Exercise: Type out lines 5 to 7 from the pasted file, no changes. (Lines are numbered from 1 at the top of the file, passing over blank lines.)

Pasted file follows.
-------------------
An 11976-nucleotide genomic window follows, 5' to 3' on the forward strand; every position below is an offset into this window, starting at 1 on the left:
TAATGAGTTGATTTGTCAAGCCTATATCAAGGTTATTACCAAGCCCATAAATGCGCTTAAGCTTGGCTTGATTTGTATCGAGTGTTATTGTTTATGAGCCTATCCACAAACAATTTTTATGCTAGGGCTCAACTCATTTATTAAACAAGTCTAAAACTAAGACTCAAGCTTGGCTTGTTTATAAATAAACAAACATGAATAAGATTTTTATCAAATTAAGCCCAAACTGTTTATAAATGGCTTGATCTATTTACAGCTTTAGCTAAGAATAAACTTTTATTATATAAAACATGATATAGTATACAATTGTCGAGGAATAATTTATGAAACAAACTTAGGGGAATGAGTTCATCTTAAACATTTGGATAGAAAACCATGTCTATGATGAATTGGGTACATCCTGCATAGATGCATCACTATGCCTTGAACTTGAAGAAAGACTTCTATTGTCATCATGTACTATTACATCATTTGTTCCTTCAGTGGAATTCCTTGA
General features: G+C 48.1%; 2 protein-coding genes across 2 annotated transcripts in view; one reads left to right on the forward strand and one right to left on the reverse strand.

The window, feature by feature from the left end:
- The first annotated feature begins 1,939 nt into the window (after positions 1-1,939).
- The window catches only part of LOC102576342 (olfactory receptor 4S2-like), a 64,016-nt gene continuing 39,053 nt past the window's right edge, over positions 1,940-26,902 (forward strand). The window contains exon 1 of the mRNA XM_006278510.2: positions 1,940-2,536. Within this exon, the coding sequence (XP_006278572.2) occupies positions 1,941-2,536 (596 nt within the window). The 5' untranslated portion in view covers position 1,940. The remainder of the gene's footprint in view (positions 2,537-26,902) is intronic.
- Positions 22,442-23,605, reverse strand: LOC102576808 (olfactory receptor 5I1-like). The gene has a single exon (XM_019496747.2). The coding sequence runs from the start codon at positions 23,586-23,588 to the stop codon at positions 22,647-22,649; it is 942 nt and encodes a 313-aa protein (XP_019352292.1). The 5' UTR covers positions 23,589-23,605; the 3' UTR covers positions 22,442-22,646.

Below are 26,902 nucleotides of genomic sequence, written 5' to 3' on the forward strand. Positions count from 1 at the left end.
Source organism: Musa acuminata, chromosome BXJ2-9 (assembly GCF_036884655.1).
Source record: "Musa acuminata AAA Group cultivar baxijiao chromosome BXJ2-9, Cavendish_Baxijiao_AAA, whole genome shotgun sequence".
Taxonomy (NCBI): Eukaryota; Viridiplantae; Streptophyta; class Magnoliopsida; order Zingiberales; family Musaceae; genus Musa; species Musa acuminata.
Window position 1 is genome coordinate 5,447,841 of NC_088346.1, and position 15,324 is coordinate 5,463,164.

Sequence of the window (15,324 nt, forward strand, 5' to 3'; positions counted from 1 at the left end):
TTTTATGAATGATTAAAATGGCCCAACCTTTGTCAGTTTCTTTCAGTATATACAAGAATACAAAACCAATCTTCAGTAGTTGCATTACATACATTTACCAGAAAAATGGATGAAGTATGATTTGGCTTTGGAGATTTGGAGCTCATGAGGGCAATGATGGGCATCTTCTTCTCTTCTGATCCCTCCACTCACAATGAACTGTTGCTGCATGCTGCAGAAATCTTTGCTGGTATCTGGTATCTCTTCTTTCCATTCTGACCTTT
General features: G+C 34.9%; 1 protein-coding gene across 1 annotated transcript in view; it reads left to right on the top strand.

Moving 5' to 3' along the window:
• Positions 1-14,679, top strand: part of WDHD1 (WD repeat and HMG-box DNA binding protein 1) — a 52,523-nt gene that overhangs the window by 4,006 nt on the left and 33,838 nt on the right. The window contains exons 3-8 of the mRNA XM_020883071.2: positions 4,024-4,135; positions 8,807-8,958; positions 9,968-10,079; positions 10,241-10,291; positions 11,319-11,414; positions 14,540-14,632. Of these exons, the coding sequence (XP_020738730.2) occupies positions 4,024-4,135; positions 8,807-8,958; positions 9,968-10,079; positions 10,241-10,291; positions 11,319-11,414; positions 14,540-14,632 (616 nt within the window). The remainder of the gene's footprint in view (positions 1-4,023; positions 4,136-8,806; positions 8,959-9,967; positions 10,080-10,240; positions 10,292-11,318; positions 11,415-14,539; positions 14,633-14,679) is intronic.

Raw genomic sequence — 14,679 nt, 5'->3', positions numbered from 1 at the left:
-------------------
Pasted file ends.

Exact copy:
- The first annotated feature begins 1,939 nt into the window (after positions 1-1,939).
- The window catches only part of LOC102576342 (olfactory receptor 4S2-like), a 64,016-nt gene continuing 39,053 nt past the window's right edge, over positions 1,940-26,902 (forward strand). The window contains exon 1 of the mRNA XM_006278510.2: positions 1,940-2,536. Within this exon, the coding sequence (XP_006278572.2) occupies positions 1,941-2,536 (596 nt within the window). The 5' untranslated portion in view covers position 1,940. The remainder of the gene's footprint in view (positions 2,537-26,902) is intronic.
- Positions 22,442-23,605, reverse strand: LOC102576808 (olfactory receptor 5I1-like). The gene has a single exon (XM_019496747.2). The coding sequence runs from the start codon at positions 23,586-23,588 to the stop codon at positions 22,647-22,649; it is 942 nt and encodes a 313-aa protein (XP_019352292.1). The 5' UTR covers positions 23,589-23,605; the 3' UTR covers positions 22,442-22,646.